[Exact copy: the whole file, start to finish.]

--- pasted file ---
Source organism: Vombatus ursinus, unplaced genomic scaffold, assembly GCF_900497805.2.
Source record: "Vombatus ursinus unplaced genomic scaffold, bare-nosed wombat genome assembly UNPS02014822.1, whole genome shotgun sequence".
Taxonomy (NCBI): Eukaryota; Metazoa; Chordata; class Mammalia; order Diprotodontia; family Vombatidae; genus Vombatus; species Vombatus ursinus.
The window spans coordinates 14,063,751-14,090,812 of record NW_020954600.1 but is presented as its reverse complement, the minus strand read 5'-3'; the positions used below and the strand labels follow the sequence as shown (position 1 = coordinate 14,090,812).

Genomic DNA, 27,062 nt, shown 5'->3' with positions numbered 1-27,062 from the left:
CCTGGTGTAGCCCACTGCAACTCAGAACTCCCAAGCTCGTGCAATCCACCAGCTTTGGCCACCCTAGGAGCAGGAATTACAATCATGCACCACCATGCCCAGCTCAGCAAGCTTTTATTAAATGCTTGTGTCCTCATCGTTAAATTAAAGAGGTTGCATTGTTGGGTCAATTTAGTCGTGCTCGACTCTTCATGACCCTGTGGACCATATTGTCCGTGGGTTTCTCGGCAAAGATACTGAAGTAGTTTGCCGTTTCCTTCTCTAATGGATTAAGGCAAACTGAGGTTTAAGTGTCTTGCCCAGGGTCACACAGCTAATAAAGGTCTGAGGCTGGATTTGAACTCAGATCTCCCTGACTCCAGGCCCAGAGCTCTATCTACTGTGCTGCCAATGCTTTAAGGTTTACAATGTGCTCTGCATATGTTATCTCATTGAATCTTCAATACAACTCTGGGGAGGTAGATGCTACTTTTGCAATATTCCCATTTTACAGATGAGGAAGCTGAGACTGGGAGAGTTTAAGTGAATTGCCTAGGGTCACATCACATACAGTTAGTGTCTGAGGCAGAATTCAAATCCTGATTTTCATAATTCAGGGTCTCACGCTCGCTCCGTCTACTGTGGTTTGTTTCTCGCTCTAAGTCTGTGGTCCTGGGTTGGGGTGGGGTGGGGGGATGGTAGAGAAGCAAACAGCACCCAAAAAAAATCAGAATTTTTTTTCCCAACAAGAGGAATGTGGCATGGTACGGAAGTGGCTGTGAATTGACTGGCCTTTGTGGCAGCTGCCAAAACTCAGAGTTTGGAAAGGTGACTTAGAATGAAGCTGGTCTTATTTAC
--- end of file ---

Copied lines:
Source organism: Vombatus ursinus, unplaced genomic scaffold, assembly GCF_900497805.2.
Source record: "Vombatus ursinus unplaced genomic scaffold, bare-nosed wombat genome assembly UNPS02014822.1, whole genome shotgun sequence".
Taxonomy (NCBI): Eukaryota; Metazoa; Chordata; class Mammalia; order Diprotodontia; family Vombatidae; genus Vombatus; species Vombatus ursinus.
The window spans coordinates 14,063,751-14,090,812 of record NW_020954600.1 but is presented as its reverse complement, the minus strand read 5'-3'; the positions used below and the strand labels follow the sequence as shown (position 1 = coordinate 14,090,812).

Genomic DNA, 27,062 nt, shown 5'->3' with positions numbered 1-27,062 from the left:
CCTGGTGTAGCCCACTGCAACTCAGAACTCCCAAGCTCGTGCAATCCACCAGCTTTGGCCACCCTAGGAGCAGGAATTACAATCATGCACCACCATGCCCAGCTCAGCAAGCTTTTATTAAATGCTTGTGTCCTCATCGTTAAATTAAAGAGGTTGCATTGTTGGGTCAATTTAGTCGTGCTCGACTCTTCATGACCCTGTGGACCATATTGTCCGTGGGTTTCTCGGCAAAGATACTGAAGTAGTTTGCCGTTTCCTTCTCTAATGGATTAAGGCAAACTGAGGTTTAAGTGTCTTGCCCAGGGTCACACAGCTAATAAAGGTCTGAGGCTGGATTTGAACTCAGATCTCCCTGACTCCAGGCCCAGAGCTCTATCTACTGTGCTGCCAATGCTTTAAGGTTTACAATGTGCTCTGCATATGTTATCTCATTGAATCTTCAATACAACTCTGGGGAGGTAGATGCTACTTTTGCAATATTCCCATTTTACAGATGAGGAAGCTGAGACTGGGAGAGTTTAAGTGAATTGCCTAGGGTCACATCACATACAGTTAGTGTCTGAGGCAGAATTCAAATCCTGATTTTCATAATTCAGGGTCTCACGCTCGCTCCGTCTACTGTGGTTTGTTTCTCGCTCTAAGTCTGTGGTCCTGGGTTGGGGTGGGGTGGGGGGATGGTAGAGAAGCAAACAGCACCCAAAAAAAATCAGAATTTTTTTTCCCAACAAGAGGAATGTGGCATGGTACGGAAGTGGCTGTGAATTGACTGGCCTTTGTGGCAGCTGCCAAAACTCAGAGTTTGGAAAGGTGACTTAGAATGAAGCTGGTCTTATTTAC